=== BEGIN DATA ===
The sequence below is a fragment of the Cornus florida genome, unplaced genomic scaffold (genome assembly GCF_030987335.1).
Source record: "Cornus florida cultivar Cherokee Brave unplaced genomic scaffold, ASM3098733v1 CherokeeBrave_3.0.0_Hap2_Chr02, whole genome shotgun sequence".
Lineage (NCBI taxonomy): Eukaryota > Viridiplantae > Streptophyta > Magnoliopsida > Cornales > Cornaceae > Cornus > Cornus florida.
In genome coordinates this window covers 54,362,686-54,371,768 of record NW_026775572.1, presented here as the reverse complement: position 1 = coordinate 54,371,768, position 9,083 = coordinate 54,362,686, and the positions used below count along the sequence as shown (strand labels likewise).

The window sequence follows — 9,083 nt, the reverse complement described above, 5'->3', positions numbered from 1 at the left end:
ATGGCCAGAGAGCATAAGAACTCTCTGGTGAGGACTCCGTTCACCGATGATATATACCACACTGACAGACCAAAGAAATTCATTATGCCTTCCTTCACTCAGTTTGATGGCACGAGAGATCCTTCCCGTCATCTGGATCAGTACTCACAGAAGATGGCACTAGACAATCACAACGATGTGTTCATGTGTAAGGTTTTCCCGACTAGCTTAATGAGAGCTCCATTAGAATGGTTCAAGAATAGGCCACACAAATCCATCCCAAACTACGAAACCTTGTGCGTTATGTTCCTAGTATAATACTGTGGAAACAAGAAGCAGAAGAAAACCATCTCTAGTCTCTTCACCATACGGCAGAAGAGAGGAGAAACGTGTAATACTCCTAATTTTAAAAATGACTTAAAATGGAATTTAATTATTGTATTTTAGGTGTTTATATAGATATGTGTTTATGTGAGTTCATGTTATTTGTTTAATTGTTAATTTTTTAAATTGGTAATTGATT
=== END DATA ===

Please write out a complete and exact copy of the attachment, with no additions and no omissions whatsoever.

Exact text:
The sequence below is a fragment of the Cornus florida genome, unplaced genomic scaffold (genome assembly GCF_030987335.1).
Source record: "Cornus florida cultivar Cherokee Brave unplaced genomic scaffold, ASM3098733v1 CherokeeBrave_3.0.0_Hap2_Chr02, whole genome shotgun sequence".
Lineage (NCBI taxonomy): Eukaryota > Viridiplantae > Streptophyta > Magnoliopsida > Cornales > Cornaceae > Cornus > Cornus florida.
In genome coordinates this window covers 54,362,686-54,371,768 of record NW_026775572.1, presented here as the reverse complement: position 1 = coordinate 54,371,768, position 9,083 = coordinate 54,362,686, and the positions used below count along the sequence as shown (strand labels likewise).

The window sequence follows — 9,083 nt, the reverse complement described above, 5'->3', positions numbered from 1 at the left end:
ATGGCCAGAGAGCATAAGAACTCTCTGGTGAGGACTCCGTTCACCGATGATATATACCACACTGACAGACCAAAGAAATTCATTATGCCTTCCTTCACTCAGTTTGATGGCACGAGAGATCCTTCCCGTCATCTGGATCAGTACTCACAGAAGATGGCACTAGACAATCACAACGATGTGTTCATGTGTAAGGTTTTCCCGACTAGCTTAATGAGAGCTCCATTAGAATGGTTCAAGAATAGGCCACACAAATCCATCCCAAACTACGAAACCTTGTGCGTTATGTTCCTAGTATAATACTGTGGAAACAAGAAGCAGAAGAAAACCATCTCTAGTCTCTTCACCATACGGCAGAAGAGAGGAGAAACGTGTAATACTCCTAATTTTAAAAATGACTTAAAATGGAATTTAATTATTGTATTTTAGGTGTTTATATAGATATGTGTTTATGTGAGTTCATGTTATTTGTTTAATTGTTAATTTTTTAAATTGGTAATTGATT